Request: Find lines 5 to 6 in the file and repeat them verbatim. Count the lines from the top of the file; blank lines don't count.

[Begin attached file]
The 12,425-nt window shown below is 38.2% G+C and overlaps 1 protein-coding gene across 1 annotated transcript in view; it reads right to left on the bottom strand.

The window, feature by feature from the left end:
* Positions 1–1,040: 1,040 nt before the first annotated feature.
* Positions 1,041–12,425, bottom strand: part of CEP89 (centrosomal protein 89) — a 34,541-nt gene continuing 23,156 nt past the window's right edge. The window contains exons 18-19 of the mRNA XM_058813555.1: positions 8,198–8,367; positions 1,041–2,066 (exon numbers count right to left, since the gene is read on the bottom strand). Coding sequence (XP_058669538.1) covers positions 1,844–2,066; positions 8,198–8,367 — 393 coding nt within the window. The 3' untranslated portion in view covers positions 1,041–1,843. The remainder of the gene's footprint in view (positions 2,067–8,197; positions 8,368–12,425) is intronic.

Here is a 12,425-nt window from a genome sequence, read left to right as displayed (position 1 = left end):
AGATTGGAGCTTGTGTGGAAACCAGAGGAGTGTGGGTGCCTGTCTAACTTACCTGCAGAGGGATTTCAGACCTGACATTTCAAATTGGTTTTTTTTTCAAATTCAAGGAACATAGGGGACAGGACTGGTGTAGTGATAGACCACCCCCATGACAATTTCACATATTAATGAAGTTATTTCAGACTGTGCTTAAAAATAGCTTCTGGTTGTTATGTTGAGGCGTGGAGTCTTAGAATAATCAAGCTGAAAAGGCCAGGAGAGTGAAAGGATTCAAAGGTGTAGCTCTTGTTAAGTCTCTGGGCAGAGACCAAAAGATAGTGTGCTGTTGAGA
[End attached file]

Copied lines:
Here is a 12,425-nt window from a genome sequence, read left to right as displayed (position 1 = left end):
AGATTGGAGCTTGTGTGGAAACCAGAGGAGTGTGGGTGCCTGTCTAACTTACCTGCAGAGGGATTTCAGACCTGACATTTCAAATTGGTTTTTTTTTCAAATTCAAGGAACATAGGGGACAGGACTGGTGTAGTGATAGACCACCCCCATGACAATTTCACATATTAATGAAGTTATTTCAGACTGTGCTTAAAAATAGCTTCTGGTTGTTATGTTGAGGCGTGGAGTCTTAGAATAATCAAGCTGAAAAGGCCAGGAGAGTGAAAGGATTCAAAGGTGTAGCTCTTGTTAAGTCTCTGGGCAGAGACCAAAAGATAGTGTGCTGTTGAGA